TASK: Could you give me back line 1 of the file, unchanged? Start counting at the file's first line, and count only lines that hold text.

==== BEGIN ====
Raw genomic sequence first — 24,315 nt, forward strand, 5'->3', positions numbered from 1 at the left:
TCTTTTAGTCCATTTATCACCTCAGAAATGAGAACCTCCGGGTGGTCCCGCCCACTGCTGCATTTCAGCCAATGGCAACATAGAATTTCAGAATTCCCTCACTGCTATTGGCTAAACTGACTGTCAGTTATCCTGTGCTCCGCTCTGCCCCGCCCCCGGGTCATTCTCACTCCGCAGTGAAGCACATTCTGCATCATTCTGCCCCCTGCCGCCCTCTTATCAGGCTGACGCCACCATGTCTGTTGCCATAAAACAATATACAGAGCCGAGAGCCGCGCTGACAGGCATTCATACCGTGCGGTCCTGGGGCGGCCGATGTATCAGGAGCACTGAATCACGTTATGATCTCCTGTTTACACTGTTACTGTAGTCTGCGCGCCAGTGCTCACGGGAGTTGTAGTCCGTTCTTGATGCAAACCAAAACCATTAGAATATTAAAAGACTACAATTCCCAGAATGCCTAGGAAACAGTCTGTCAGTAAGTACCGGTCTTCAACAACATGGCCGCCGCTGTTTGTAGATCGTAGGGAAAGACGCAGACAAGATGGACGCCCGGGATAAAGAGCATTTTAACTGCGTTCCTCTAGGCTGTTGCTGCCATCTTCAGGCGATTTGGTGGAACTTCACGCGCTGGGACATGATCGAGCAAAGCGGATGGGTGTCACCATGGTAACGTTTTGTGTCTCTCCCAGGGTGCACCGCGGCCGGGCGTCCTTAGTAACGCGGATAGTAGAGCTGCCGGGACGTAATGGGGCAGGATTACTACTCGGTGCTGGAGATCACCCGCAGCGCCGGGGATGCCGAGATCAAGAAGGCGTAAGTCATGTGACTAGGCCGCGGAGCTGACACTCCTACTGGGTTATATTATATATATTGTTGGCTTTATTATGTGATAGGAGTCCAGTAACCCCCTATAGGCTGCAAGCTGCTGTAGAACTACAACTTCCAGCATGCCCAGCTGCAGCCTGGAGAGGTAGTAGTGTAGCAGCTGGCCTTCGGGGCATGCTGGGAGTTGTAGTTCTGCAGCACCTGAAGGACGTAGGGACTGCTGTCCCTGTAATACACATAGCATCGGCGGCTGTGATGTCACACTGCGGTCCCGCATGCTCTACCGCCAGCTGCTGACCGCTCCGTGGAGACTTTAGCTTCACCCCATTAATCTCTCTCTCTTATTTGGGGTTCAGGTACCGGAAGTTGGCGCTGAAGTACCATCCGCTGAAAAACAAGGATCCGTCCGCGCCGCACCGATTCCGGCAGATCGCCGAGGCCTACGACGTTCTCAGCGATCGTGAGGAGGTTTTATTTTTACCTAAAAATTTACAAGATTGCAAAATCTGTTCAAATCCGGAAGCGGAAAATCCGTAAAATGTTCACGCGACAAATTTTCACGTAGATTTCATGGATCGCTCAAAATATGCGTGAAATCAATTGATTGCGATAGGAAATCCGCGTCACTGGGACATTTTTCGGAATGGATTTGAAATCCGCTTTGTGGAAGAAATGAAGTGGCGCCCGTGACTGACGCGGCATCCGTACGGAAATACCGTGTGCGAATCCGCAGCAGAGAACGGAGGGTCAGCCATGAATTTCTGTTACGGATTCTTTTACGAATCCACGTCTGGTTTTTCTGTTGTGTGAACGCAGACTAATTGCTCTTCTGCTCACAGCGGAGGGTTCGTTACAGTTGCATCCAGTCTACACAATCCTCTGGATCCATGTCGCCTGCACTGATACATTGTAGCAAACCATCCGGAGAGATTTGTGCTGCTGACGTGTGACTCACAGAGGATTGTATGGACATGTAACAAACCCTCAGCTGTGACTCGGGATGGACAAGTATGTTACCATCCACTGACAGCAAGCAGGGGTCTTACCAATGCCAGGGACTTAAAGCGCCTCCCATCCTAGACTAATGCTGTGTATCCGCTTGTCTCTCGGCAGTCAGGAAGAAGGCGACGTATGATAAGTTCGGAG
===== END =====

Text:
Raw genomic sequence first — 24,315 nt, forward strand, 5'->3', positions numbered from 1 at the left: